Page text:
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AHoa 
by Michael T. Martin



Marine patrol outside our perimeter fence at An Hoa

An Hoa was a 'forward combat base' out in enemy territory. The base housed a Marine infantry regiment primarily there to protect an industrial area, including an iron mine, surrounded by a farming community. A river ran nearby and across the river existed a major Viet Cong base known by Marines as 'Arizona Territory' in an allusion to movie westerns about Indian country.

Being 'forward' meant the roads were impassable during the rainy season thus requiring a short airstrip alongside the base to resupply by air. Which during the rainy season also then needed a GCA radar system.

Rows of concertina backed by periodic sandbagged defensive bunkers completely surrounded the base. The airstrip needed to be inside that defensive perimeter which placed our control tower and GCA system between the airstrip and the defensive perimeter. Indeed, if the enemy broke through the defensive perimeter wire during an attack, they would be right in our operations area.

Which is what happened to the last MATCU that was there: Wikipedia: After midnight on 23 February, 1969, PAVN mortars hit An Hoa Combat Base triggering explosions in the ammunition dumps, followed by a sapper attack which was repulsed with gunship and artillery fire. So with the rainy season approaching we were sent to An Hoa to re-establish the GCA capability.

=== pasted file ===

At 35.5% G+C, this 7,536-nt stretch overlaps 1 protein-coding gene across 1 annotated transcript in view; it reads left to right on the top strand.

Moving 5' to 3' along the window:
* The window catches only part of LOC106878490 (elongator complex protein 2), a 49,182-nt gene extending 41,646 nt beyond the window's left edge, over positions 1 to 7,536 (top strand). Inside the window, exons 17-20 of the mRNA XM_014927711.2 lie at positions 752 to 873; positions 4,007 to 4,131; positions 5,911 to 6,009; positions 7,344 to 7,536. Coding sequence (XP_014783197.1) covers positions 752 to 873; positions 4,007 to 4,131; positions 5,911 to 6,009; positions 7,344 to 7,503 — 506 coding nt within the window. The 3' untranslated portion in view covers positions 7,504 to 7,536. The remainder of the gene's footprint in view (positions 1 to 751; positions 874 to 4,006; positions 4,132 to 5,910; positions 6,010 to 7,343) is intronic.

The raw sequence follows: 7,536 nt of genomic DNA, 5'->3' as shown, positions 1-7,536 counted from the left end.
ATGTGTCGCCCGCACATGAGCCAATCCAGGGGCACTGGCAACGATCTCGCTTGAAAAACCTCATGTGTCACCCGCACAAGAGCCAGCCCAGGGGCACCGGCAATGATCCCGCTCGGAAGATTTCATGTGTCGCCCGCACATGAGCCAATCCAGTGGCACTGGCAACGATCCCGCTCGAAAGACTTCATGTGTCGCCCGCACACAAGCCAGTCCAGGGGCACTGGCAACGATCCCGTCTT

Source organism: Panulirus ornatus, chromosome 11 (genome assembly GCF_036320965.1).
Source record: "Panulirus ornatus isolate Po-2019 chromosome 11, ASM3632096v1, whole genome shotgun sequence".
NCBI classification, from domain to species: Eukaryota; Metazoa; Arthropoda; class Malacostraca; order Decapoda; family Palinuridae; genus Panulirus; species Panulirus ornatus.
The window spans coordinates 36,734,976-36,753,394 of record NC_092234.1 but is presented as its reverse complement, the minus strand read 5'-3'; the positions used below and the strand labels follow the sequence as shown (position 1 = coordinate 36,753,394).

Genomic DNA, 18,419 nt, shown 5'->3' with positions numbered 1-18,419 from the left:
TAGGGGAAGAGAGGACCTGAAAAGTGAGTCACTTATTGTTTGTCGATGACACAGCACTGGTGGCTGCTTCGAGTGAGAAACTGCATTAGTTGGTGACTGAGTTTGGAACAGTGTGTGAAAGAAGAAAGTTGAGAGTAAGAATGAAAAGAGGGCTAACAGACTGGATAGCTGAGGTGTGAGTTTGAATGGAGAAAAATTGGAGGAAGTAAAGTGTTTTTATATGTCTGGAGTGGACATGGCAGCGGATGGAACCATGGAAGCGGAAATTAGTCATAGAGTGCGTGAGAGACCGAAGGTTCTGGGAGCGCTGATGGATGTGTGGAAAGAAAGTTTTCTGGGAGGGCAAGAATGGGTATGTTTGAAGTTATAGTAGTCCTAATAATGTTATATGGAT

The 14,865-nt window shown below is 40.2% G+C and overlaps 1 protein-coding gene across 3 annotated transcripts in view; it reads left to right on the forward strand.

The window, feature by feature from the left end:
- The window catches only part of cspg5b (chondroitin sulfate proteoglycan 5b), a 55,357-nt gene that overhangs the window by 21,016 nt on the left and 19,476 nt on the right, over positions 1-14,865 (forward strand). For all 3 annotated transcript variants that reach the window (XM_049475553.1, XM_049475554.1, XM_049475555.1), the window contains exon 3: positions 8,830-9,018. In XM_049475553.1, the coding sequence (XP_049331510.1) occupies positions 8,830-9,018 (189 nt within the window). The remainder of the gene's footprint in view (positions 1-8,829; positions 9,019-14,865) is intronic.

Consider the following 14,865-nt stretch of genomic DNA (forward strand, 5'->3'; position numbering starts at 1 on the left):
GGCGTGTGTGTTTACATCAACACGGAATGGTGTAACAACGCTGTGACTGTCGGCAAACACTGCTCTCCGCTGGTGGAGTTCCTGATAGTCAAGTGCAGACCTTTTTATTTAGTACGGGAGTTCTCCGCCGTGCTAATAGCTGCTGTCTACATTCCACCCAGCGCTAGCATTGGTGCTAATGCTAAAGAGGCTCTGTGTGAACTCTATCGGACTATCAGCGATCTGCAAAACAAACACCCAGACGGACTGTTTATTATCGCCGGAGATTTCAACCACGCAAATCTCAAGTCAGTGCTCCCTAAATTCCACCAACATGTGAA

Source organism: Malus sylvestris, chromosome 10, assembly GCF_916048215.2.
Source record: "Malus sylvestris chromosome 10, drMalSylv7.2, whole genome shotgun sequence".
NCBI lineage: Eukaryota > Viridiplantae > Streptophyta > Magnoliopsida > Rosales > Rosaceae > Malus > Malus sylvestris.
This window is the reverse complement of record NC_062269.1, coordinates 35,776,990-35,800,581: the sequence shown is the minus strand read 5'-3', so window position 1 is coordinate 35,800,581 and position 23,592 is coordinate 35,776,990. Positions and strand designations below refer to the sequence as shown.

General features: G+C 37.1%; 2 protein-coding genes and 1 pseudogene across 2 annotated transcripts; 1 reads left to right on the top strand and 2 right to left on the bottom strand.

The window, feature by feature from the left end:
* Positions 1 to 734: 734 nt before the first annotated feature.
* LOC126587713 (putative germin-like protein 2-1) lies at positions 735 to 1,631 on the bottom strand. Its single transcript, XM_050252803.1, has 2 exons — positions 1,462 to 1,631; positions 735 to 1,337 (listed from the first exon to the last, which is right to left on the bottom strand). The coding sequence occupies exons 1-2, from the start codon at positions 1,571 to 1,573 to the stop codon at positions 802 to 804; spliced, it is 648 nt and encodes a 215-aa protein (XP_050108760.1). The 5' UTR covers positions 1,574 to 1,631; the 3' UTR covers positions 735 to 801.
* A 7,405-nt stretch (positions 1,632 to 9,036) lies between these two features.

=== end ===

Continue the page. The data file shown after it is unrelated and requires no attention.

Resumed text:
I arrived by helicopter with the operators and radio techs to find an abandoned complex of sandbag ramparts around repair huts and underground living quarters literally adjoining the perimeter defenses. The back door to the underground living quarters had stairs up to the surface about 20 yards from a perimeter defensive bunker where a barbed wire fence connected it to the next defensive bunkers.

The staff NCOs had separate individual living quarters near the repair area. Our living quarters consisted of two shipping containers placed side by side on the ground and then covered with dirt. One of the containers served as the dining area while the other, which had pools of water inside, held the sleeping arrangements. It appeared obvious that no one had been there for several months.

The replacement GCA radar system hung disassembled in its shipping racks next to its sandbag emplacement. The sections were supposed to be bolted into those shipping racks but whoever sent this to us didn't know much about the system. Not only were the disassembled sections tied by wire to the shipping frames, but each section should have had the connecting bolts screwed into the corresponding place of each segment.

Instead, a bag of bolts hung from the shipping frame. There was no way to know which bolt went into which section. Fortunately I had disassembled and reassembled this kind of system several times and knew how it fit together and which bolts likely went where. I began working to reassemble the radar while helping others reestablish the operations area.